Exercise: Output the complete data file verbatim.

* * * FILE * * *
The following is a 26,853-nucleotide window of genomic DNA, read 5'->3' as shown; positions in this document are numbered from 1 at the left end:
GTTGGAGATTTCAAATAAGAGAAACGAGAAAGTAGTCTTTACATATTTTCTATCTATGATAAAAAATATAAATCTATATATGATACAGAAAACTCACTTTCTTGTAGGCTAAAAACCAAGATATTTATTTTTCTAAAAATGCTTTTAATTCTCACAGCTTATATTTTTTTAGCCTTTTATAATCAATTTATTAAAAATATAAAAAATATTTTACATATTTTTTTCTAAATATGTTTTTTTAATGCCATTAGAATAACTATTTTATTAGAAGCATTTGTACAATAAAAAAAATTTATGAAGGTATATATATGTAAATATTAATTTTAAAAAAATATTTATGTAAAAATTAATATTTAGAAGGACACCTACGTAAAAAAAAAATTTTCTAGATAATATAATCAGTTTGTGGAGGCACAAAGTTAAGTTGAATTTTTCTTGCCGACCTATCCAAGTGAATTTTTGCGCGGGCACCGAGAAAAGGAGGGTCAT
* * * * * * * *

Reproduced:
The following is a 26,853-nucleotide window of genomic DNA, read 5'->3' as shown; positions in this document are numbered from 1 at the left end:
GTTGGAGATTTCAAATAAGAGAAACGAGAAAGTAGTCTTTACATATTTTCTATCTATGATAAAAAATATAAATCTATATATGATACAGAAAACTCACTTTCTTGTAGGCTAAAAACCAAGATATTTATTTTTCTAAAAATGCTTTTAATTCTCACAGCTTATATTTTTTTAGCCTTTTATAATCAATTTATTAAAAATATAAAAAATATTTTACATATTTTTTTCTAAATATGTTTTTTTAATGCCATTAGAATAACTATTTTATTAGAAGCATTTGTACAATAAAAAAAATTTATGAAGGTATATATATGTAAATATTAATTTTAAAAAAATATTTATGTAAAAATTAATATTTAGAAGGACACCTACGTAAAAAAAAAATTTTCTAGATAATATAATCAGTTTGTGGAGGCACAAAGTTAAGTTGAATTTTTCTTGCCGACCTATCCAAGTGAATTTTTGCGCGGGCACCGAGAAAAGGAGGGTCAT